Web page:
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Rating: 7 votes, 2.14 average.

Robert E. Lee and James Longstreet at Gettysburg

Posted April 29th, 2013 at 01:24 AM by Stefany

It seems that Robert E. Lee gets a lot of bashing for Gettysburg not so much because of Pickett's charge, but because he didn't listen to his "Old War Horse" namely his second-in-command General James Longstreet. When Lee contrived the idea for the attack through the center of Meade's army, Longstreet said to him that his idea was horrible. Lee didn't listen to him, ordered the attack and it resulted in failure. But it seems that Lee gets a lot of bashing from historians for not listening to Longstreet more than the result of the Pickett's charge. That freaks me out!

First of all, General Lee was the commander of the army of Northern Virginia, not Longstreet, and that gave him the freedom to do anything the hell he wanted! He wasn't a subordinate to anyone!

Second of all, Longstreet was the kind of general that could operate only if he was under someone's command. He was a good general nonetheless, but he just couldn't command an army interdependently. We all know what happened at Knoxville - he got defeated by Burnside! The very general Longstreet helped to defeat at Fredericksburg the previous year!

Third of all, since Longstreet was under Lee's command for most of his Civil War career, and Lee only brought victory after victory, Longstreet tended to forget himself and think he was actually awesome and contradict Lee more often than required.

Fourth of all, did Longstreet had a better idea than Pickett's charge? OK, let's accept that this attack is indeed a bad idea, did Longstreet have a better one? It's very easy to say "That won't work" when later on you won't be blamed at all.

So I believe Lee had the right to ignore Longstreet's whining and do as he please. Lee was the supreme commander, not Longstreet and if Longstreet was indeed as awesome as he thought he was, why didn't he ask himself the question why he is the one second-in-command and not Lee?
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  1. Old Comment
    *facepalm* another myth that longstreet was late
    Posted April 29th, 2013 at 05:43 PM by Gorge123 Gorge123 is offline
  2. Old Comment
    Also stop bashing Longstreet at knoxville he fought with no chance of winning at ALL
    Posted April 29th, 2013 at 05:44 PM by Gorge123 Gorge123 is offline
  3. Old Comment
    [quote=Gorge123;bt2922]*facepalm* another myth that longstreet was late[/quote]

    I didn't write anywhere in the post that Longstreet was late really... :weird:
    Posted April 29th, 2013 at 11:04 PM by Stefany Stefany is offline
  4. Old Comment
    Viperlord's Avatar
    As has already been pointed out to you, Longstreet offered Lee alternatives on two occasions, making this ridiculously self-righteous post even more ridiculous.
    Posted April 30th, 2013 at 12:08 PM by Viperlord Viperlord is online now
  5. Old Comment
    ^^ Raise your hand if you are not helping!
    Posted April 30th, 2013 at 12:16 PM by Stefany Stefany is offline
  6. Old Comment
    Viperlord's Avatar
    ^^ Raise your hand if you're deliberately and wilfully ignorant! Longstreet suggested that Lee swing around the Federal left flank multiple times. On the third day, he suggested Lee attack on the flank where Longstreet had made some progress the previous day, and try to roll up the Federal line this time instead of hammering into it head-on, which given what was known at the time, made far more sense than Pickett's Charge.
    Posted April 30th, 2013 at 12:19 PM by Viperlord Viperlord is online now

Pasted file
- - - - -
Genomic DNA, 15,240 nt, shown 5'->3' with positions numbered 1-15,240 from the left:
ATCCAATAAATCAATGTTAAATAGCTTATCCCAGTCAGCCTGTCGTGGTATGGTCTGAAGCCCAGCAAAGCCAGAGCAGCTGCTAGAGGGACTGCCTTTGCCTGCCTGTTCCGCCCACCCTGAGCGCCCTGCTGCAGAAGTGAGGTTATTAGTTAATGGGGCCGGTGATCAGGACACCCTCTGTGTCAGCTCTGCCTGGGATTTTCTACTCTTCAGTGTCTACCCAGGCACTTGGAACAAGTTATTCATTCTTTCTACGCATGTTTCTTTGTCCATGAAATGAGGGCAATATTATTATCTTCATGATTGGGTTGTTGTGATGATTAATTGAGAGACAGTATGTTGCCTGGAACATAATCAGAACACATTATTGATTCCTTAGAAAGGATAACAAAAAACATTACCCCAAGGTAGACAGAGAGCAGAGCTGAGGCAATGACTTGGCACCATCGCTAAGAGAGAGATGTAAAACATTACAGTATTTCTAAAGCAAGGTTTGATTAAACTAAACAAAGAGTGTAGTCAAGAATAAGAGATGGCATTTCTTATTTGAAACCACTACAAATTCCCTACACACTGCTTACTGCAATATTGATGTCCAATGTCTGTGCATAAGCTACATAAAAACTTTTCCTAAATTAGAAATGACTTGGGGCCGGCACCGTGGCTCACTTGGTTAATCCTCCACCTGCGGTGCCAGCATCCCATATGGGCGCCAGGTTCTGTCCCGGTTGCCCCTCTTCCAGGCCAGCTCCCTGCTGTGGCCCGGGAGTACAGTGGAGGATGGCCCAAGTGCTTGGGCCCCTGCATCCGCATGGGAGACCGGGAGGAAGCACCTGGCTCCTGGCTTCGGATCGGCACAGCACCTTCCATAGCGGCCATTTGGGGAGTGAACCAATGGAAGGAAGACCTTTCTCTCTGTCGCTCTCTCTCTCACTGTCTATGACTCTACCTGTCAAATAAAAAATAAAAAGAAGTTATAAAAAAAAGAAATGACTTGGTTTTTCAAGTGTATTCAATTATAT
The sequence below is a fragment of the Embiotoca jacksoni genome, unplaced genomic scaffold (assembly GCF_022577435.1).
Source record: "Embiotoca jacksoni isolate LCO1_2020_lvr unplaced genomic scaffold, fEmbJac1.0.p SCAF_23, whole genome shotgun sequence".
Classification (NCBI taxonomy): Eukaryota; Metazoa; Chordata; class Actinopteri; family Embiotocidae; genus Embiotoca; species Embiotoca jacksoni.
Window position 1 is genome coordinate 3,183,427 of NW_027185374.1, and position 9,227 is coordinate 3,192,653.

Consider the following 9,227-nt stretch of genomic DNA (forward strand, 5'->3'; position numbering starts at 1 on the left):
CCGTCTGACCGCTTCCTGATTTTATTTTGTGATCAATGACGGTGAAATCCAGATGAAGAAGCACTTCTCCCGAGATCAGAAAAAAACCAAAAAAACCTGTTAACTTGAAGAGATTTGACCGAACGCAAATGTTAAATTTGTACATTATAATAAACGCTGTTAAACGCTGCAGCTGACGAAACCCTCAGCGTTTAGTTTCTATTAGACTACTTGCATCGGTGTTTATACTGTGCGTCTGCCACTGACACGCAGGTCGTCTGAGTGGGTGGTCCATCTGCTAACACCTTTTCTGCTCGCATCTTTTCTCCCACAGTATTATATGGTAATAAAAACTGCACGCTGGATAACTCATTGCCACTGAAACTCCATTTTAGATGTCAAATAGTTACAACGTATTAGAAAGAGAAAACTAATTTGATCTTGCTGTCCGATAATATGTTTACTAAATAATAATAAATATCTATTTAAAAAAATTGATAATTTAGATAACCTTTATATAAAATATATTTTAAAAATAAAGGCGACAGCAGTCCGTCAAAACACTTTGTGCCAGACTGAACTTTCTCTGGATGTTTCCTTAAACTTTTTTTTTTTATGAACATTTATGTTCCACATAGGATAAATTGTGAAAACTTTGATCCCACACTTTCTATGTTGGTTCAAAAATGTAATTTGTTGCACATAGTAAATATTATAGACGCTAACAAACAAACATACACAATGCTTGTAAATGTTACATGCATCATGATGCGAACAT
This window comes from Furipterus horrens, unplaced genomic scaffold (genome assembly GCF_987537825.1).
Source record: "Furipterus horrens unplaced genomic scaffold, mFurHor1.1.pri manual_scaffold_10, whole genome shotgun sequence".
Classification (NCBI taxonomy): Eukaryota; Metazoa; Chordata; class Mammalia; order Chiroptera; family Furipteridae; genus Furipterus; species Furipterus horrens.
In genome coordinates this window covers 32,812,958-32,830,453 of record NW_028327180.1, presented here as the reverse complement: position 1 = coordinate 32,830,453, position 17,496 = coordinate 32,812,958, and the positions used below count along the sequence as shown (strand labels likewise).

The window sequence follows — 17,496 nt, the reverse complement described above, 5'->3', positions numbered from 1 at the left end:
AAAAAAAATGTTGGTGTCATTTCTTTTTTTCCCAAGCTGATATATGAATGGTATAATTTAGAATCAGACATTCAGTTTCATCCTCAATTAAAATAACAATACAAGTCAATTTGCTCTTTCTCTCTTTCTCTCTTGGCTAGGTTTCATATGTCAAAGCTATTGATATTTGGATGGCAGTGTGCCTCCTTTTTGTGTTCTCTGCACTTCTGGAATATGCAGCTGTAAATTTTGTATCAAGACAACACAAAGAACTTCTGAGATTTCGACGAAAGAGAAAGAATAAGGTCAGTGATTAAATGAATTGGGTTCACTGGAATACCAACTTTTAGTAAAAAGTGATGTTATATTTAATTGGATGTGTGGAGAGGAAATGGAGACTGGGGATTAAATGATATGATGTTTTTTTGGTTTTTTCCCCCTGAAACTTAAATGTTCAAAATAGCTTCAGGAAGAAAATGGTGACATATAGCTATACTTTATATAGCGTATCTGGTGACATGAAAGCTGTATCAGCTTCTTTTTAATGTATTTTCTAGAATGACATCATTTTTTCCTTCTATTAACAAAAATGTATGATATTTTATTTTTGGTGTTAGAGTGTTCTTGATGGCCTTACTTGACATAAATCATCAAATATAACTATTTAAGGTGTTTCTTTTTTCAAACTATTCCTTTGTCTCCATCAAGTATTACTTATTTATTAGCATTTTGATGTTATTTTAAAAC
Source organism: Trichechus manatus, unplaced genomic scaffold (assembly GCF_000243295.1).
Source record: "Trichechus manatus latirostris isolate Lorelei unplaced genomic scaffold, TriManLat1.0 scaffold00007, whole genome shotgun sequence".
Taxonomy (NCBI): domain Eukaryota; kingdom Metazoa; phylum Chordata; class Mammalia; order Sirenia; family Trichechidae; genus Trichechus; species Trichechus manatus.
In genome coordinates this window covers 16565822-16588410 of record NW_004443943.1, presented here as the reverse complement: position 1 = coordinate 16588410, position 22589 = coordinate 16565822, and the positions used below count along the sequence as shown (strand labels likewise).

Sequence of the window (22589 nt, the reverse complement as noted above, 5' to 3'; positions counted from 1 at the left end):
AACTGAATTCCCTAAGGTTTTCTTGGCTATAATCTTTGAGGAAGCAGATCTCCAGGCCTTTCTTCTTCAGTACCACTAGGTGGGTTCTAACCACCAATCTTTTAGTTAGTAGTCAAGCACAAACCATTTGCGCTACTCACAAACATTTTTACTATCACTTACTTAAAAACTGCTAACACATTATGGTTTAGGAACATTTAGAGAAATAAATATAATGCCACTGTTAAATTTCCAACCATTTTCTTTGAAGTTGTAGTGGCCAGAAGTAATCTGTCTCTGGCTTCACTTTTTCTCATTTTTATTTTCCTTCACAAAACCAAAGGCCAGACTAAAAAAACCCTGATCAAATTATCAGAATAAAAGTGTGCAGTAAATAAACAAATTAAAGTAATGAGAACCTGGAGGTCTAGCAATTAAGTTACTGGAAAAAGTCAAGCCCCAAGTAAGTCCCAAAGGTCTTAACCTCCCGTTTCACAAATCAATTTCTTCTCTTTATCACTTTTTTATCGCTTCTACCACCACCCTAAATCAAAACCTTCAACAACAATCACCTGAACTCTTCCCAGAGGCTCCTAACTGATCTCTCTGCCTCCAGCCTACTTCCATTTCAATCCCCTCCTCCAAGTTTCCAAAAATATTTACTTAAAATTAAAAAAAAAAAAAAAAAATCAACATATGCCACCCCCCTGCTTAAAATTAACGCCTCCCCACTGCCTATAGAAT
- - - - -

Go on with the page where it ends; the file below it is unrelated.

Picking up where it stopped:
7. Old Comment
    ^^ Fine, if Lee had carried out with Longstreet's plan, do you believe the battle would have been won?
    And the point of the post is that Lee wasn't obliged to listen to Longstreet at all, not whether Longstreet had a better idea or not.
    Posted May 2nd, 2013 at 12:43 AM by Stefany Stefany is offline
  8. Old Comment
    Viperlord's Avatar
    If Longstreet had a better idea than Lee and Lee didn't listen to it, that makes Lee an idiot; nobody said he didn't have the right to be an idiot. I think Longstreet's idea is worth trying, but there's one Lee-inflicted problem with it; he only has Jenkins' cavalry brigade immediately on hand, since he left Jones and Robertson behind him and sent Imboden off rustling sheep, as well as sending Stuart off, and I think more cavalry would be useful to screen the movement. And because of logistical considerations, if Meade doesn't attack fairly soon, Lee's going to be forced to move in order to feed his army, although the provisions his men had already collected in PA would probably enable him to maintain his army in one location for a decent amount of time.

    Certainly a much better plan then ordering suicide charges across an open field in the deluded belief that you're invincible.
    Posted May 2nd, 2013 at 06:01 AM by Viperlord Viperlord is online now
    Updated May 2nd, 2013 at 09:08 AM by Viperlord
  9. Old Comment
    ^^ For slandering Lee's name in my presence, you have earned yet another challenge for a duel!
    Posted May 3rd, 2013 at 12:22 PM by Stefany Stefany is offline
  10. Old Comment
    Viperlord's Avatar
    Ignoring for a moment that duelling has been illegal for over a century, be careful there; the challenged gets to choose the weapons. This is a battle of wits, and you appear to have come unarmed.
    Posted May 3rd, 2013 at 01:09 PM by Viperlord Viperlord is online now
  11. Old Comment
    Fiver's Avatar
    This blog is a mixture of opinion and already disproven statements. Lee did not bring only victory, he had several losses before Gettysburg. Longstreet had a responsibility to warn Lee when Lee was making a mistake. Longstreet did the exactly as often as required. It is easy to second-guess after the fact, but this is what you and the Lost Cause have done to Longstreet, not what Longstreet did to Lee. Yes, Longstreet had a better idea. Doing nothing would have been a better idea than Pickett's Charge.
    Posted May 5th, 2013 at 09:40 AM by Fiver Fiver is offline
  12. Old Comment
    ^^ Exactly what losses before Gettysburg Lee suffered with the Army of Northern Virginia?